Wednesday, March 4, 2009

Supreme Court Decision In Summers v. Earth Island Institute

Note: Previously, we have not posted Supreme Court decision here. Effective immediately, we will begin posting Supreme Court decision that we cover.

Mar 3: In the U.S. Supreme Court, Case No. 07-463 [See WIMS 10/8/08]. On appeal from the U.S. Court of Appeals, Ninth Circuit [See WIMS 6/11/07]. The questions presented are indicated by the Court as: 1. Whether the Forest Service's promulgation of 36 C.F.R. 215.4(a) and 215.12(f), as distinct from the particular site-specific project to which those regulations were applied in this case, was a proper subject of judicial review. 2. Whether respondents established standing to bring this suit. 3. Whether respondents' challenge to 36 C.F.R. 215.4(a) and 215.12(f) remained ripe and was otherwise judicially cognizable after the timber sale to which the regulations had been applied was withdrawn, and respondents' challenges to that sale had been voluntarily dismissed with prejudice, pursuant to a settlement between the parties. 4. Whether the court of appeals erred in affirming the nationwide injunction issued by the district court. In the 5-4 split decision, Justice Scalia delivered the opinion of the Court, in which Justices Roberts, Kennedy, Thomas, and Alito joined. Justice Kennedy also filed a separate concurring opinion. Justices Breyer filed a dissenting opinion, in which Stevens, Souter, and Ginsburg, joined.

The majority said, "Respondents are a group of organizations dedicated to protecting the environment. (We will refer to them collectively as Earth Island.) They seek to prevent the United States Forest Service from enforcing regulations that exempt small fire-rehabilitation and timber-salvage projects from the notice, comment, and appeal process used by the Forest Service for more significant land management decisions. We must determine whether respondents have standing to challenge the regulations in the absence of a live dispute over a concrete application of those regulations." The case involves the "Burnt Ridge Project" for which the Service issued a decision memo approving the Project, a salvage sale of timber on 238 acres damaged by that fire in September 2003.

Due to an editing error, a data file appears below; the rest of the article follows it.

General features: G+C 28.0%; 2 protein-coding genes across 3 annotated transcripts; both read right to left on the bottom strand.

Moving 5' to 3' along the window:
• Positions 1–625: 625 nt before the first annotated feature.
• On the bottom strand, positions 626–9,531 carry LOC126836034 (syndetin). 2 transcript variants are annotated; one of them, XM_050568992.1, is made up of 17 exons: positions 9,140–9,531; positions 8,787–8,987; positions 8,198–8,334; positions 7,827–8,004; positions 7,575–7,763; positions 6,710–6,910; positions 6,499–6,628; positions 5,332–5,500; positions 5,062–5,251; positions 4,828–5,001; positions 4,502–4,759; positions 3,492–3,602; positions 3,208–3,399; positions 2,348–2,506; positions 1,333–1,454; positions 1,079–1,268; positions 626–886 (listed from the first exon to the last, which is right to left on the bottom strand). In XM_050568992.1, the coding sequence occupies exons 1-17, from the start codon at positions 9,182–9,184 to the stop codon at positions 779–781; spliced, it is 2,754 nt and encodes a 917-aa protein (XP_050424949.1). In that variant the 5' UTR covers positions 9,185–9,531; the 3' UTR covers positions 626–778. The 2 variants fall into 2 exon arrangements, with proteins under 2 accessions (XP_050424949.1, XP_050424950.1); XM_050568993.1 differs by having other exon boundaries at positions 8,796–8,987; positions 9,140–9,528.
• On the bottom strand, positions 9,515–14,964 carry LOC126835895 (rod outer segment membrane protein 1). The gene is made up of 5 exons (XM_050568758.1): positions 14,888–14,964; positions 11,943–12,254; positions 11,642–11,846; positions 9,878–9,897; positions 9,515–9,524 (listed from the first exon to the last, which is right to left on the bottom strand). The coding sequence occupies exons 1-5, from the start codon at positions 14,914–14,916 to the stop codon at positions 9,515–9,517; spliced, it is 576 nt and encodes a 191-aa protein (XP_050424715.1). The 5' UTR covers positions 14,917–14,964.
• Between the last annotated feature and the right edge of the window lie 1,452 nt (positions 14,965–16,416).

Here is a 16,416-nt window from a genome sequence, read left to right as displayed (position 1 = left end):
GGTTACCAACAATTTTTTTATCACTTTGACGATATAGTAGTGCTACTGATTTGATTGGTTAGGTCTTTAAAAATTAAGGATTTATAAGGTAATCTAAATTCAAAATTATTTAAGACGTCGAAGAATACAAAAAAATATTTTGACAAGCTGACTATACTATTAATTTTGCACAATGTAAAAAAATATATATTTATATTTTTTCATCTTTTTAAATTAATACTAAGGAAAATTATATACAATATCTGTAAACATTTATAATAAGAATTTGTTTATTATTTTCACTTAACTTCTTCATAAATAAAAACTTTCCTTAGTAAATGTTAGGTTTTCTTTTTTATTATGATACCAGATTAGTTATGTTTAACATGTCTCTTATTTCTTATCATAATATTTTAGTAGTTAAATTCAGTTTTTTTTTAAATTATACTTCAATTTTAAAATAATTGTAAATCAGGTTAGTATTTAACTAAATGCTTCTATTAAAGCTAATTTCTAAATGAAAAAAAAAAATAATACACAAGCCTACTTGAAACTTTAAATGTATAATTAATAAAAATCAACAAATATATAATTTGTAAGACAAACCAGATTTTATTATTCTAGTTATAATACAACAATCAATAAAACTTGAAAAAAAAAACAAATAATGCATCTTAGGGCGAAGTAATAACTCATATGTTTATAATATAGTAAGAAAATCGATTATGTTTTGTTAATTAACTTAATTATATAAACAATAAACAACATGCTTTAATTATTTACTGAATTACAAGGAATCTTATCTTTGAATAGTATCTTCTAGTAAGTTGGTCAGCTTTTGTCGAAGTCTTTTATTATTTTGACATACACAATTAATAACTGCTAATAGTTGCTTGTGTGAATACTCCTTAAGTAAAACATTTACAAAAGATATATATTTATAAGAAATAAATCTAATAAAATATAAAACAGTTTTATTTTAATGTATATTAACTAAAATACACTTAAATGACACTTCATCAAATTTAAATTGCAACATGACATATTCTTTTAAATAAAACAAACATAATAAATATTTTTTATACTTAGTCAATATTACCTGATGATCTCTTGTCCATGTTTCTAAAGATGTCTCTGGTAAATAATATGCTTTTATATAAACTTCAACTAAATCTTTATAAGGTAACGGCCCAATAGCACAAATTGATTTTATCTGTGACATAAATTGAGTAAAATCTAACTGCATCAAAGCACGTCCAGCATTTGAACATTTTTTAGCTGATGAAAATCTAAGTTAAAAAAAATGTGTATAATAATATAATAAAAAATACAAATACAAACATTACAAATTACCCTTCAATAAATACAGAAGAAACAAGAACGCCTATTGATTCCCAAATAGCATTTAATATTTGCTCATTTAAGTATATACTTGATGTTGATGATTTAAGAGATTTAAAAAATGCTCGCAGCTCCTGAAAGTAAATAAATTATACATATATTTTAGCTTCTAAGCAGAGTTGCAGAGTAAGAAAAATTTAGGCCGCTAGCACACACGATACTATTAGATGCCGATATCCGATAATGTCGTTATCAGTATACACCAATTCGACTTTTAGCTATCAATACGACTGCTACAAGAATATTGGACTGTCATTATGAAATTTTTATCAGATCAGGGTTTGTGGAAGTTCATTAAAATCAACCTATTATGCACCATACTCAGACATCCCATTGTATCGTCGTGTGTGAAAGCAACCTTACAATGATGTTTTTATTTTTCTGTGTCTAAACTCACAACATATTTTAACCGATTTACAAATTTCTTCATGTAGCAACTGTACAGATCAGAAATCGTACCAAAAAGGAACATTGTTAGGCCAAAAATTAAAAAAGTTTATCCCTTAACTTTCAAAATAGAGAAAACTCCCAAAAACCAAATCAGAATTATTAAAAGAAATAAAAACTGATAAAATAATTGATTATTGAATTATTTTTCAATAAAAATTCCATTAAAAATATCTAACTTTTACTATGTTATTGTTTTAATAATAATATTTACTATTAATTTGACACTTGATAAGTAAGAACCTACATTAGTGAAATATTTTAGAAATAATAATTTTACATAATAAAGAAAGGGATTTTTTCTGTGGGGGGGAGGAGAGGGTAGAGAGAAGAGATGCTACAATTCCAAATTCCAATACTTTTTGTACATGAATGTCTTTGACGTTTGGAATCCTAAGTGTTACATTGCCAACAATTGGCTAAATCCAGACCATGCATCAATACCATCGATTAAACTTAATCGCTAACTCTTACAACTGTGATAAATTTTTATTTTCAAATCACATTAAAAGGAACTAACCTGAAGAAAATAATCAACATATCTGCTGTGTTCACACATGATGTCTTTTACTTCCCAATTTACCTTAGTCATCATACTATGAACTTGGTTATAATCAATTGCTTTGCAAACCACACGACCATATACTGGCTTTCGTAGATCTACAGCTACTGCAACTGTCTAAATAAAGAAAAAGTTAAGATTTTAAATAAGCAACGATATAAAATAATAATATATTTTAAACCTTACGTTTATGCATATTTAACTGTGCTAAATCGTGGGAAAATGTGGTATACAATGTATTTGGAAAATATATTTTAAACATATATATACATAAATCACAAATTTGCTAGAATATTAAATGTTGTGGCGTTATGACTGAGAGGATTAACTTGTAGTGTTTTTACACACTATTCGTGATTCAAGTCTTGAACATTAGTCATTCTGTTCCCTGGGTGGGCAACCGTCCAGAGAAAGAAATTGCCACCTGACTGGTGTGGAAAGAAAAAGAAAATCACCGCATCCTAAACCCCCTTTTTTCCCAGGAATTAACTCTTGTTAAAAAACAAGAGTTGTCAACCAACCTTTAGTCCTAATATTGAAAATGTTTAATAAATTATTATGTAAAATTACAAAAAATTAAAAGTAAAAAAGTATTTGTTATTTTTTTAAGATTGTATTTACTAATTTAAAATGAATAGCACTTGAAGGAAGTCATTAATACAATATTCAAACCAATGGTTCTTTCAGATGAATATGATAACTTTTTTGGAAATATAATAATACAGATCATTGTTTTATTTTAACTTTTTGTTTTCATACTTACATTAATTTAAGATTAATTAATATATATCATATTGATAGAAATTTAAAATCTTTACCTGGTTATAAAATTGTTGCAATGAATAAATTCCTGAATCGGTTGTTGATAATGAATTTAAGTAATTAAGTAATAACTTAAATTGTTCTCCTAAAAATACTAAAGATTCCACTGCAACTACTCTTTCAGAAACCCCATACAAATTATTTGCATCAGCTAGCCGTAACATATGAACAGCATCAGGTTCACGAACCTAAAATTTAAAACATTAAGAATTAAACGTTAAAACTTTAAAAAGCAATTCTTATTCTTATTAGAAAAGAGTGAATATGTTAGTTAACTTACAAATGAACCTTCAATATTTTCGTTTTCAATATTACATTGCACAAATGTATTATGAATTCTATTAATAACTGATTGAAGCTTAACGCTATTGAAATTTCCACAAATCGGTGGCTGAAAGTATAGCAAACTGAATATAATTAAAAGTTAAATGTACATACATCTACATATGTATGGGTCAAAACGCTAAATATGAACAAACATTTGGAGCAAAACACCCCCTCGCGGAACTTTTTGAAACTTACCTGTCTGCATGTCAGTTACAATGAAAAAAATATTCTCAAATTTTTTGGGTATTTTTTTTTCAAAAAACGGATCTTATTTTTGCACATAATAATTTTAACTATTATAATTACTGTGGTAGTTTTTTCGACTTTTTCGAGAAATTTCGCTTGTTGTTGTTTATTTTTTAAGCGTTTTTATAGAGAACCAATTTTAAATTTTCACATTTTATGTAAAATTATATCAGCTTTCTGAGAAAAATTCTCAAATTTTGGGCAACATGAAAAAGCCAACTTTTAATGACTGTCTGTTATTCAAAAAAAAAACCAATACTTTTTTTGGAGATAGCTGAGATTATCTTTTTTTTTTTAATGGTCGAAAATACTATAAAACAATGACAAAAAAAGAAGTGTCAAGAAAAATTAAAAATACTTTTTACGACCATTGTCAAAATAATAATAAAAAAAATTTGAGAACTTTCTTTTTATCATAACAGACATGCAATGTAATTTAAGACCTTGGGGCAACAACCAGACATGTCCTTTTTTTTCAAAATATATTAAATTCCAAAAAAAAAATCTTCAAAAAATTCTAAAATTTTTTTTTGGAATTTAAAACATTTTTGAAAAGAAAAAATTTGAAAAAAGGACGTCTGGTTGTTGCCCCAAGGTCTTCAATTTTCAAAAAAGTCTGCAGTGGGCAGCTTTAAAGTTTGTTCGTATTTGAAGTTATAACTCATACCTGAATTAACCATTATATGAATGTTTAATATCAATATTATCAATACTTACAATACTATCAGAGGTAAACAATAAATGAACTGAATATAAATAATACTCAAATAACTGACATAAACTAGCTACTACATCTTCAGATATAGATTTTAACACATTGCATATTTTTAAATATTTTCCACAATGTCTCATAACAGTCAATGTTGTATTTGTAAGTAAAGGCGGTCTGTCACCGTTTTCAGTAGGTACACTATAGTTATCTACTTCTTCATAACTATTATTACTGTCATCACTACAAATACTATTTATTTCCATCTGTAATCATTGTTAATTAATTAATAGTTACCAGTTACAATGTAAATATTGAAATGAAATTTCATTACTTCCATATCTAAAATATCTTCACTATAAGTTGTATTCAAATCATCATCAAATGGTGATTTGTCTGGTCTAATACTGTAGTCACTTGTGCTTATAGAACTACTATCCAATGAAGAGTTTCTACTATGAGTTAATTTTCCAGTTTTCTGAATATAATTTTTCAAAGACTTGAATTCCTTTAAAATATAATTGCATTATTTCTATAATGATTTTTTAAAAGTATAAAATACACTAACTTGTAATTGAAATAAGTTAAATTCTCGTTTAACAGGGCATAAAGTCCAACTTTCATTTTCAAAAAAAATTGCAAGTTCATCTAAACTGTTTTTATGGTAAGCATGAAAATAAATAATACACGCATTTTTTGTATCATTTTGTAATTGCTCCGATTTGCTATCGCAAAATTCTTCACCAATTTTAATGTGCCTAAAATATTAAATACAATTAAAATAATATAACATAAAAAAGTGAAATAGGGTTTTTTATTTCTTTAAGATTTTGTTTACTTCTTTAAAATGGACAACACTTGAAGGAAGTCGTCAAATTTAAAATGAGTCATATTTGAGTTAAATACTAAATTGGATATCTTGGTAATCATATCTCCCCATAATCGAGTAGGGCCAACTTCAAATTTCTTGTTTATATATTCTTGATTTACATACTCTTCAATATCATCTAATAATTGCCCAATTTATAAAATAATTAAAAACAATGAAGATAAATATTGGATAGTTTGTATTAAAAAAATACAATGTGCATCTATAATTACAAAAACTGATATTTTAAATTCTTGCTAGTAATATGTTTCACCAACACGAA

The Ninth Circuit held that Earth Island’s challenges to regulations not at issue in the Burnt Ridge Project were not ripe for adjudication because there was "not a sufficient ‘case or controversy’" before the court to sustain a facial challenge. It affirmed, however, the District Court’s determination that §§215.4(a) and 215.12(f), which were applicable to the Burnt Ridge Project, were contrary to law, and upheld the nationwide injunction against their application. The majority said, "Here, respondents can demonstrate standing only if application of the regulations by the Government will affect them in the manner described. . . It is common ground that the respondent organizations can assert the standing of their members. To establish the concrete and particularized injury that standing requires, respondents point to their members’ recreational interests in the National Forests. While generalized harm to the forest or the environment will not alone support standing, if that harm in fact affects the recreational or even the mere esthetic interests of the plaintiff, that will suffice. Sierra Club v. Morton, 405 U. S. 727, 734–736 (1972).